Loyola revisits climate survey results

Photo+credit%3A+Anum+Siddiqui
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Loyola revisits climate survey results

Photo credit: Anum Siddiqui

Photo credit: Anum Siddiqui

Anum Siddiqui

Photo credit: Anum Siddiqui

Anum Siddiqui

Anum Siddiqui

Photo credit: Anum Siddiqui

Anum Siddiqui and Cristo Dulom

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In response to the 2017 Campus Climate Assessment, the university held the first in a series of climate update meetings on Oct. 17.

Last year’s Campus Climate Assessment brought attention to issues such as food insecurity on campus, workload stress, community exclusion and worries about institutional instability.

According to the assessment update meeting, Loyola has been working on finding remedies to these issues since the release of the results.

When it comes to access to food, 23 to 47 percent of undergraduate survey respondents said that they had “very low” to “low” food security.

In response to these numbers, Carol Ann MacGregor, senior director of institutional research and effectiveness and faculty development, and Alicia Bourque, interim executive director of student affairs, said the university is prioritizing student access to food in the short term.

Bourque mentioned long and short term plans including an accessible food pantry, partnering with Second Harvest and food care kits to combat food insecurity.

Additionally, Heather Malveaux, university minister for social justice and immersion programs, said Loyola is developing a strategic plan for inclusivity in response to the diversity and equality concerns expressed by staff and students in the assessment.

The Diversity, Equity and Inclusion Committee has laid out a Strategic Plan for Inclusive Excellence with the aim that by 2024 the four-year graduation rates of underrepresented groups of undergraduates will reach 65 percent or higher.

“We have been working over the past six months to put together a strategic plan. We are constantly doing edits. We used the campus climate survey to guide what we want to cover or focus on.” Malveaux said.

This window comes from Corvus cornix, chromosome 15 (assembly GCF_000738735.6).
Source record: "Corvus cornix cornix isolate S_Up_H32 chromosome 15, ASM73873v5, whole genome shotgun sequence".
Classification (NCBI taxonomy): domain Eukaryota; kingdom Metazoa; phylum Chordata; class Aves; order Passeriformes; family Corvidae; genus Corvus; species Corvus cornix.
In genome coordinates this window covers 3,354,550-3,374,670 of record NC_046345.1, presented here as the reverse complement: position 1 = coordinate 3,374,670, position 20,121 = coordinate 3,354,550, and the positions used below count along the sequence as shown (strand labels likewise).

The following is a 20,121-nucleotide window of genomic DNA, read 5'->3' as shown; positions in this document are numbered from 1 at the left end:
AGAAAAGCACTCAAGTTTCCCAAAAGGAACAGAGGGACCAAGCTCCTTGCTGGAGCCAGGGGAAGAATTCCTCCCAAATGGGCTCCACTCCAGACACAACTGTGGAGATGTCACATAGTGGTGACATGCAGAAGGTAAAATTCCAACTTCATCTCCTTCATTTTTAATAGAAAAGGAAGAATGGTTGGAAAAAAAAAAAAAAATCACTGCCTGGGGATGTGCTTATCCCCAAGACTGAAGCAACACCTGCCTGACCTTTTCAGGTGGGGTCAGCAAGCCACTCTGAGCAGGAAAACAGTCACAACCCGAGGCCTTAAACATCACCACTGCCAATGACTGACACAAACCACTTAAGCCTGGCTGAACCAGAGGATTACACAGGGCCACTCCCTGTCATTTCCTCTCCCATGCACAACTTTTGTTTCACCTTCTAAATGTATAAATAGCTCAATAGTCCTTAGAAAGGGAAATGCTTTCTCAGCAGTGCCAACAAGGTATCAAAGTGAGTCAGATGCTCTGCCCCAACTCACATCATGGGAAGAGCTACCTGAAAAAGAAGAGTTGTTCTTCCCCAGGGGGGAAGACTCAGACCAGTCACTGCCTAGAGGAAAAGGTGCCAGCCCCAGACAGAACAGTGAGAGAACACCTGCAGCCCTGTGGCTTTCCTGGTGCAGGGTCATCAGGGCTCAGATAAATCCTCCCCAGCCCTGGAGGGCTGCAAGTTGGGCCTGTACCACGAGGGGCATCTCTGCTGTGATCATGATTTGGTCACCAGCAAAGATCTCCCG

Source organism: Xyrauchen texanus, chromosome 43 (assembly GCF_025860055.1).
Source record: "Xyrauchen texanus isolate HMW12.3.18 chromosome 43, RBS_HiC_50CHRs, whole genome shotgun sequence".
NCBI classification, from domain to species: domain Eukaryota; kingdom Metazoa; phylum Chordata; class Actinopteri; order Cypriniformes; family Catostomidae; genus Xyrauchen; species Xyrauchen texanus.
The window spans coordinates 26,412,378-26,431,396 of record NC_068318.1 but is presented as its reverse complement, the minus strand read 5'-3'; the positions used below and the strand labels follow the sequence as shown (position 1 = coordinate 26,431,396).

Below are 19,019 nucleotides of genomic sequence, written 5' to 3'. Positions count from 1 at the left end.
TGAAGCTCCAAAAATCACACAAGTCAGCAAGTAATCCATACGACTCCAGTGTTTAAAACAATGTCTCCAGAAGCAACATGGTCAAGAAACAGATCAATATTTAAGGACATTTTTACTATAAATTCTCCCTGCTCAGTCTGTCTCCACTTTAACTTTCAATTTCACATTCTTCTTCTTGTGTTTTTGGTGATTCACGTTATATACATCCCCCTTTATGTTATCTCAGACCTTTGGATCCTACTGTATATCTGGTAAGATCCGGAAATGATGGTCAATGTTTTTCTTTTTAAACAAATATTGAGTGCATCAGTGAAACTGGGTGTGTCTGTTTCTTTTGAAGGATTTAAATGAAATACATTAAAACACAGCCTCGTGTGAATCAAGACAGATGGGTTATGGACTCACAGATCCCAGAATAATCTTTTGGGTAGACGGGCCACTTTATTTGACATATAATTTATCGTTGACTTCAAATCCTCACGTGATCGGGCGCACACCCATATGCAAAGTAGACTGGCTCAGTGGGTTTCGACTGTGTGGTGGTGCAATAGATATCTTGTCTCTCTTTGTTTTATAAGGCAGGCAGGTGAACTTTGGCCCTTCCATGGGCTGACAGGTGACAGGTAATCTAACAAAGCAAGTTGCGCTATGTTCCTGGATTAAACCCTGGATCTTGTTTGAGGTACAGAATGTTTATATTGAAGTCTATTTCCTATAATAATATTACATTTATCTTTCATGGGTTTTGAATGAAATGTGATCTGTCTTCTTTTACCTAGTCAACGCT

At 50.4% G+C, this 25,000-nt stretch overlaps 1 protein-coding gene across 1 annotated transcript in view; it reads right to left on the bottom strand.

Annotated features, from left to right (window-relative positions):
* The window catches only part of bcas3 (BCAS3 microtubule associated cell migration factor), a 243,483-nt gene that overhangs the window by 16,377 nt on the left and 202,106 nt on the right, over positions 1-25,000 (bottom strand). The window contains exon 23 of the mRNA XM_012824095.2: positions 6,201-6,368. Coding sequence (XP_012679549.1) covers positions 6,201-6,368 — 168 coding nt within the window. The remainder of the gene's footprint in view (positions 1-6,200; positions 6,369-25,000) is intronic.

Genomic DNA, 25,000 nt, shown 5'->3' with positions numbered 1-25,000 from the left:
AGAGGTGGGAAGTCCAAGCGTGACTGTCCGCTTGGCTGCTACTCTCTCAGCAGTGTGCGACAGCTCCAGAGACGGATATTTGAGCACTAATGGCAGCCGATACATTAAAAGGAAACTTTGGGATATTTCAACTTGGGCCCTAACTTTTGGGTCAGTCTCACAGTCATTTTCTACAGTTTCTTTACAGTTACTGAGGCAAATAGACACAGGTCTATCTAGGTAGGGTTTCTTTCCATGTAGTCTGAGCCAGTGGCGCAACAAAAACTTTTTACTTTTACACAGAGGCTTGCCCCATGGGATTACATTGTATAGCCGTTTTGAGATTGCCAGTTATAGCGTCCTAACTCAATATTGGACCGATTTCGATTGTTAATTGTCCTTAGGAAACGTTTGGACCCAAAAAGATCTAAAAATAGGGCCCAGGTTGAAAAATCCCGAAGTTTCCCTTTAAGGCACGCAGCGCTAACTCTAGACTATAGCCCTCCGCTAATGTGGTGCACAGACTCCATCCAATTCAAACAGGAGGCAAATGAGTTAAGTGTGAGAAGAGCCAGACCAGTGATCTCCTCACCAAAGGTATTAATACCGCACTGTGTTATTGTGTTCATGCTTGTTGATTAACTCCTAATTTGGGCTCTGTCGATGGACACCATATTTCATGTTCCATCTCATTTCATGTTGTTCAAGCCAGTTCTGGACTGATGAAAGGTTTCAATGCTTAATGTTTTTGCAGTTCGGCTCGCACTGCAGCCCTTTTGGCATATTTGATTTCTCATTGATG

Adjustments for faculty and staff to have a better climate at the university are also in the works. The strategic plan aims for the percentage of faculty from underrepresented racial groups to increase from 15 to the national average of 25 percent by 2024.

Additionally, staff and faculty now have five days of leave for a the death of family members instead of what use to be a three day leave.

Due to the fact that the budget is limited, increasing salaries is still a difficulty and Loyola is working on non-financial compensation to resolve this solution, according to Anderson.

While discussing the results of last year’s survey, Anderson made it clear that the origin of the problem is the university’s recent financial challenges. With these finical struggles in mind, Anderson said that changes to campus life cannot happen overnight.

“This is going to be slow work” Anderson said.

But she added that the university is dedicated to addressing the issues illuminated in the survey as well as other issues community members face.

“I am curious if there are hidden priorities, some things we haven’t talked about that are timely and important” Anderson said.

The next Climate Survey Assessment update meeting will take place Tuesday, Dec. 4 and is open to all members of the Loyola Community.

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